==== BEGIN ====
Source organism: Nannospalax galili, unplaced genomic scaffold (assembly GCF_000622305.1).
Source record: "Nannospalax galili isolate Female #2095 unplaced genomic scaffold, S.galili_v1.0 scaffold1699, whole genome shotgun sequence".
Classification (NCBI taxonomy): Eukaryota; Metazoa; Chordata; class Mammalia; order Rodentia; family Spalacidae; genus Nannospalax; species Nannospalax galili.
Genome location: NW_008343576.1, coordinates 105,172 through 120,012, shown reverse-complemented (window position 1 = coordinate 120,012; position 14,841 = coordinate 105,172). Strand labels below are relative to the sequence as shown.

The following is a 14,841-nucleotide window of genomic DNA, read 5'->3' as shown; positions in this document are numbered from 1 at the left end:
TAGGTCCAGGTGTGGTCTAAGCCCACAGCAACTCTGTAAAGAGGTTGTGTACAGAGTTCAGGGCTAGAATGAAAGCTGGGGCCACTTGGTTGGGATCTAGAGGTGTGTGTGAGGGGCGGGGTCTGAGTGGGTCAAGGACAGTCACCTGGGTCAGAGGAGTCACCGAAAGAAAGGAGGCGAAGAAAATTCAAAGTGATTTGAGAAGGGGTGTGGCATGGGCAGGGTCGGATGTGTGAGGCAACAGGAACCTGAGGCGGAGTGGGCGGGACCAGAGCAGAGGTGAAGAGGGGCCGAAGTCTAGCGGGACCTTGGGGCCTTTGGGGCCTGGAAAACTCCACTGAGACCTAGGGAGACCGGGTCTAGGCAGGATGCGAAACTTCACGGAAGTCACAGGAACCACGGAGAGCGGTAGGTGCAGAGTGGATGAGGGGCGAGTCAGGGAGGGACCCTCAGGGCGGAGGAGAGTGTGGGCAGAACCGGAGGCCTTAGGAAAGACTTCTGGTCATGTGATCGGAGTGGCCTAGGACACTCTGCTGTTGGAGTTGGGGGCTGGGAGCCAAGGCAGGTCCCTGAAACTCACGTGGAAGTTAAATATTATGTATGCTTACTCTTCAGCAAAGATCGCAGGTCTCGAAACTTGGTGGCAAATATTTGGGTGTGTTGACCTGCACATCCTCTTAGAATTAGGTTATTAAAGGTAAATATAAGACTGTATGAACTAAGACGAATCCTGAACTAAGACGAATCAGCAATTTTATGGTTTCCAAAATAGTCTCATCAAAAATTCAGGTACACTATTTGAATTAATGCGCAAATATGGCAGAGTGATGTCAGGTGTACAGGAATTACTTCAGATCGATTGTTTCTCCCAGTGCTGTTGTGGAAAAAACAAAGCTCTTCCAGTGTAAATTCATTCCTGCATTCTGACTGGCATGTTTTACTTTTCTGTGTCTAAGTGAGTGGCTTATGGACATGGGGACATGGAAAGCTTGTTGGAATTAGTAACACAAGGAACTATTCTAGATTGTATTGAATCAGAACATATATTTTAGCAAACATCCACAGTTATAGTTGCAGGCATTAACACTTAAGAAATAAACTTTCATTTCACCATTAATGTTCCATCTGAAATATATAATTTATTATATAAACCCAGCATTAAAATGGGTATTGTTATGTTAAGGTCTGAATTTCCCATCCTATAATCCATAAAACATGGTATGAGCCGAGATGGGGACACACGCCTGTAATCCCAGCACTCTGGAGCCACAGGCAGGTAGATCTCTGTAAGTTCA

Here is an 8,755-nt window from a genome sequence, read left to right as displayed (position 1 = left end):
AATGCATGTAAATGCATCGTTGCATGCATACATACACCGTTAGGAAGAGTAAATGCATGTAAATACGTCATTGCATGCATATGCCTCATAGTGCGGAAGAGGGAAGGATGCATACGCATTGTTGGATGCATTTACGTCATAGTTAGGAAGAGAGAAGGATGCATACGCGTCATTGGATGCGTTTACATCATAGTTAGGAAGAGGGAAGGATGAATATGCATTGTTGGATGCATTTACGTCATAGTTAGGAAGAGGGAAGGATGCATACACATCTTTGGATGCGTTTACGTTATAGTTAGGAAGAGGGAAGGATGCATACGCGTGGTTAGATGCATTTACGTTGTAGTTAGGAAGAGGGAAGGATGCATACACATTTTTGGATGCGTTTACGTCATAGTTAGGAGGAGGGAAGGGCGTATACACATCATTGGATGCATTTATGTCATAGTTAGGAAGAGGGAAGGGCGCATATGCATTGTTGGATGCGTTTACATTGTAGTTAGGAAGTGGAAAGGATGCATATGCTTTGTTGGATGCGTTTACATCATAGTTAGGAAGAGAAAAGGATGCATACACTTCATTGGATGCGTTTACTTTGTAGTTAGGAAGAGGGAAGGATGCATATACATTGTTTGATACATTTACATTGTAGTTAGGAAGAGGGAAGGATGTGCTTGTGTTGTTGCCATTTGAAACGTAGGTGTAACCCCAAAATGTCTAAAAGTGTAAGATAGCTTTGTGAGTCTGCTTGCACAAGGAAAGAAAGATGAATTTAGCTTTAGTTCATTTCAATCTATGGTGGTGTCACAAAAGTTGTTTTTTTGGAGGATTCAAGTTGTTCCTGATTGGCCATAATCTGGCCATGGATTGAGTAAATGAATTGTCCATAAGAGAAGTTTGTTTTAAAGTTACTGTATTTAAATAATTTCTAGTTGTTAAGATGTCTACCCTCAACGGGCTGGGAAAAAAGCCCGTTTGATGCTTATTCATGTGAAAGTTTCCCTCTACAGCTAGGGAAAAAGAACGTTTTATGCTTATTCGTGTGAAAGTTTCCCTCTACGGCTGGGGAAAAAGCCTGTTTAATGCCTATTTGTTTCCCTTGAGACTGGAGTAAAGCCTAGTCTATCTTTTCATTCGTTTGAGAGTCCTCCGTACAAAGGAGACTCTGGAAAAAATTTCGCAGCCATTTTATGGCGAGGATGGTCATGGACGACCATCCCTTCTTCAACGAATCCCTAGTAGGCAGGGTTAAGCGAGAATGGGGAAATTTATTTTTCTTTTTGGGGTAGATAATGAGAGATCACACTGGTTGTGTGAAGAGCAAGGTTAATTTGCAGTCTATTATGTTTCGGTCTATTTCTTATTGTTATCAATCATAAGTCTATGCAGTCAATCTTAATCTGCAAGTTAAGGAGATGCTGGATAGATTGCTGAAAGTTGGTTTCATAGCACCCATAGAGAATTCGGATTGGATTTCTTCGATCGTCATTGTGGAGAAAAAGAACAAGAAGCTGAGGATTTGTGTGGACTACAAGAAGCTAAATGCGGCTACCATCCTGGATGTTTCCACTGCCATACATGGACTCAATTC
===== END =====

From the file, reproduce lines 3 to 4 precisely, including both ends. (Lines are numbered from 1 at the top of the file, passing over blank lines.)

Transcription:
Classification (NCBI taxonomy): Eukaryota; Metazoa; Chordata; class Mammalia; order Rodentia; family Spalacidae; genus Nannospalax; species Nannospalax galili.
Genome location: NW_008343576.1, coordinates 105,172 through 120,012, shown reverse-complemented (window position 1 = coordinate 120,012; position 14,841 = coordinate 105,172). Strand labels below are relative to the sequence as shown.